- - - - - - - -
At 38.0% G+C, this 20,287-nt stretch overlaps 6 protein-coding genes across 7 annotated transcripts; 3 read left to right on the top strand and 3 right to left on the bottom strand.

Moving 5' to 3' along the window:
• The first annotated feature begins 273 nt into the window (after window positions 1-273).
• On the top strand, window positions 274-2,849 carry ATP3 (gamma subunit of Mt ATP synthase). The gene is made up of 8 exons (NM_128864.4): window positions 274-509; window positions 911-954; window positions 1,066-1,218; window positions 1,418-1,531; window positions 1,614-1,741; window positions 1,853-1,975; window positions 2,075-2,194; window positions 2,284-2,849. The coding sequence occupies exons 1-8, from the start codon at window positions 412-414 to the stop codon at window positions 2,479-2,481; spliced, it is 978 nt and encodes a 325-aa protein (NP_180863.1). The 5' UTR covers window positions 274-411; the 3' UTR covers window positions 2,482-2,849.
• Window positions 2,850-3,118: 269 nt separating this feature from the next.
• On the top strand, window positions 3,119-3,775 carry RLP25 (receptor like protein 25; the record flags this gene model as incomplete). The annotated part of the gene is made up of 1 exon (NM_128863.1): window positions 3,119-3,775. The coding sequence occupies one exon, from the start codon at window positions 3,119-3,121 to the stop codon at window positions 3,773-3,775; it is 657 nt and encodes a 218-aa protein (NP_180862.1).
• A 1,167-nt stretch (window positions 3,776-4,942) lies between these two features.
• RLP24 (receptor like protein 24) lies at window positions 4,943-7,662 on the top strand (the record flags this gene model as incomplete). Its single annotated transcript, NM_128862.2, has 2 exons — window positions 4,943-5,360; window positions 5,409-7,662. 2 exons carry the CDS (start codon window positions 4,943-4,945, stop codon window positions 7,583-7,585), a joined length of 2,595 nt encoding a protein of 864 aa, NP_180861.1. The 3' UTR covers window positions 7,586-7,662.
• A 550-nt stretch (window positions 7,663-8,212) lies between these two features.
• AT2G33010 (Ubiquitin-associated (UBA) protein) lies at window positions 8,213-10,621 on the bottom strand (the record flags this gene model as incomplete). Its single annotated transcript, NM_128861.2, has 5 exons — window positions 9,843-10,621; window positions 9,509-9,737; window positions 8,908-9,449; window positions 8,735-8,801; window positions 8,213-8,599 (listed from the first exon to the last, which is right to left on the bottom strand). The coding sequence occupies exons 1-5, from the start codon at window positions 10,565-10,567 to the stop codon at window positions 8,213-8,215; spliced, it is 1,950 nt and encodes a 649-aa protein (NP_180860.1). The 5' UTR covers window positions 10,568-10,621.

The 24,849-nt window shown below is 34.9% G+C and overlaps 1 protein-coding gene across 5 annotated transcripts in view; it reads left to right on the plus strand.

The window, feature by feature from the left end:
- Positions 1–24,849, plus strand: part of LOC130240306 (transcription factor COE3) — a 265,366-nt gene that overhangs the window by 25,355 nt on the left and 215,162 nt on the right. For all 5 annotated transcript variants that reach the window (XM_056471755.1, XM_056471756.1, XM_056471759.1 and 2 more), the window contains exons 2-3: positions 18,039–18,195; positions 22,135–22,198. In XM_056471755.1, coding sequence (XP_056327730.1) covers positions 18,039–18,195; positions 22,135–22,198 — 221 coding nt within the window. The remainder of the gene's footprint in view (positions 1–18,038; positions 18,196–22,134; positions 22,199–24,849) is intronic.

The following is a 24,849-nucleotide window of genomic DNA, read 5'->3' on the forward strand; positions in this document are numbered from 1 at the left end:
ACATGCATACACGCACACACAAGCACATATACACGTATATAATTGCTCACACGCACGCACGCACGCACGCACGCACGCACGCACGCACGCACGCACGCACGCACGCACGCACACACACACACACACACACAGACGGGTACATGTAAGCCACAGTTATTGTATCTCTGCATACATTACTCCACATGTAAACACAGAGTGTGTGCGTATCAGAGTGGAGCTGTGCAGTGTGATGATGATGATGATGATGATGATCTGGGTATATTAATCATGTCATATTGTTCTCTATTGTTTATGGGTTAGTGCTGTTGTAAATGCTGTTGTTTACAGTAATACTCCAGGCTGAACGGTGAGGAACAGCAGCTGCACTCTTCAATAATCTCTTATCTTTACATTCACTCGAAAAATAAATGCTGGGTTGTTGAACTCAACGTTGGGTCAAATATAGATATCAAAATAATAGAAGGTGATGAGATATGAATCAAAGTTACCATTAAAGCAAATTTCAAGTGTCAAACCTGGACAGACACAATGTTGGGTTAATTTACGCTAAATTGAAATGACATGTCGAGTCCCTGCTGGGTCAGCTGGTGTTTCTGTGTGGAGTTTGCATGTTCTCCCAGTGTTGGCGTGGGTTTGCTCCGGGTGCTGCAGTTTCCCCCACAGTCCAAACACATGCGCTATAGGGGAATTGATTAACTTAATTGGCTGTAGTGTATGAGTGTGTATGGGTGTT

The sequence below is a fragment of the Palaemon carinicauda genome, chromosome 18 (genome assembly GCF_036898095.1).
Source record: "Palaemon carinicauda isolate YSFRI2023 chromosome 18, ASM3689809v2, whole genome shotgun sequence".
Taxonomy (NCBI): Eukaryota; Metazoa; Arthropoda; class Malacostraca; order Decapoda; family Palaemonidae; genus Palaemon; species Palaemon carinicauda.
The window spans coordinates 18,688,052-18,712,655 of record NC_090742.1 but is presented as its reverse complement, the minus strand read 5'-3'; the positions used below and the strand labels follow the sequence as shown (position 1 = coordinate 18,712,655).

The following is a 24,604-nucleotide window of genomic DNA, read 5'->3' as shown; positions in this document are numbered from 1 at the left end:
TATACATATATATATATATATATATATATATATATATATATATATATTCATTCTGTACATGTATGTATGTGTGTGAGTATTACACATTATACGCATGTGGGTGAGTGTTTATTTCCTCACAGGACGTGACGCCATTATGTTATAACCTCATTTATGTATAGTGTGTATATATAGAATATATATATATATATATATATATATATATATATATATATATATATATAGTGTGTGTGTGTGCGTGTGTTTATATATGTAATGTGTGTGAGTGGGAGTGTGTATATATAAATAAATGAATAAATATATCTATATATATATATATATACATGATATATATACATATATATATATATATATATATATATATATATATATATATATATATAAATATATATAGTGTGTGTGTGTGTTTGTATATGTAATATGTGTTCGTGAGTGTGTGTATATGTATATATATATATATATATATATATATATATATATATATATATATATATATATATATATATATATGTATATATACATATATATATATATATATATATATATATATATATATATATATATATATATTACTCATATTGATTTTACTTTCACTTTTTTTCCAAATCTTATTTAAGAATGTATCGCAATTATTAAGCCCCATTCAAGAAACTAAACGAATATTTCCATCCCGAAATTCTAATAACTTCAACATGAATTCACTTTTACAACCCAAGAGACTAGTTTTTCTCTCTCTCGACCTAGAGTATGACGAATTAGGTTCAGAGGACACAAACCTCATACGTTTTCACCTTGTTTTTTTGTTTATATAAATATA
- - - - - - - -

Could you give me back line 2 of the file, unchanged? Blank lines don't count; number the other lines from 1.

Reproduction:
Moving 5' to 3' along the window: